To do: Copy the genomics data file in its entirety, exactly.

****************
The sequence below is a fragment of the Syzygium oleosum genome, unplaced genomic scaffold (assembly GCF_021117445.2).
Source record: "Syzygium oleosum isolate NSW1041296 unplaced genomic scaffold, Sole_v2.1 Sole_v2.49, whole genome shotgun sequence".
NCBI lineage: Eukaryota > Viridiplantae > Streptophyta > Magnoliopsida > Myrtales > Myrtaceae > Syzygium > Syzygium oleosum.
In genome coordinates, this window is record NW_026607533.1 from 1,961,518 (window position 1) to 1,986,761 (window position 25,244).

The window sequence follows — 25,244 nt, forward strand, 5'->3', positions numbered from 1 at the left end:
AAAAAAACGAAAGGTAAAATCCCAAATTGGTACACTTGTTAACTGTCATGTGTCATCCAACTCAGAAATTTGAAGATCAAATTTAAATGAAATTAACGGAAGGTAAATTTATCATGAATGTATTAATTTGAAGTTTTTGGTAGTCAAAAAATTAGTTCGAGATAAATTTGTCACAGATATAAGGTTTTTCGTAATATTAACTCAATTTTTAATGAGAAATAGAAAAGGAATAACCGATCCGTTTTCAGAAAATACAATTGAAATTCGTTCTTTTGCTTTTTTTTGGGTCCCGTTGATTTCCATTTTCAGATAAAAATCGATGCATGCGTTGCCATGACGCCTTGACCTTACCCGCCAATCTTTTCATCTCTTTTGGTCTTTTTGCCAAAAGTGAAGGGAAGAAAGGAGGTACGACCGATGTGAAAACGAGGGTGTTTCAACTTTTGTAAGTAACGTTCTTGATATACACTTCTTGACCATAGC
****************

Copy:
The sequence below is a fragment of the Syzygium oleosum genome, unplaced genomic scaffold (assembly GCF_021117445.2).
Source record: "Syzygium oleosum isolate NSW1041296 unplaced genomic scaffold, Sole_v2.1 Sole_v2.49, whole genome shotgun sequence".
NCBI lineage: Eukaryota > Viridiplantae > Streptophyta > Magnoliopsida > Myrtales > Myrtaceae > Syzygium > Syzygium oleosum.
In genome coordinates, this window is record NW_026607533.1 from 1,961,518 (window position 1) to 1,986,761 (window position 25,244).

The window sequence follows — 25,244 nt, forward strand, 5'->3', positions numbered from 1 at the left end:
AAAAAAACGAAAGGTAAAATCCCAAATTGGTACACTTGTTAACTGTCATGTGTCATCCAACTCAGAAATTTGAAGATCAAATTTAAATGAAATTAACGGAAGGTAAATTTATCATGAATGTATTAATTTGAAGTTTTTGGTAGTCAAAAAATTAGTTCGAGATAAATTTGTCACAGATATAAGGTTTTTCGTAATATTAACTCAATTTTTAATGAGAAATAGAAAAGGAATAACCGATCCGTTTTCAGAAAATACAATTGAAATTCGTTCTTTTGCTTTTTTTTGGGTCCCGTTGATTTCCATTTTCAGATAAAAATCGATGCATGCGTTGCCATGACGCCTTGACCTTACCCGCCAATCTTTTCATCTCTTTTGGTCTTTTTGCCAAAAGTGAAGGGAAGAAAGGAGGTACGACCGATGTGAAAACGAGGGTGTTTCAACTTTTGTAAGTAACGTTCTTGATATACACTTCTTGACCATAGC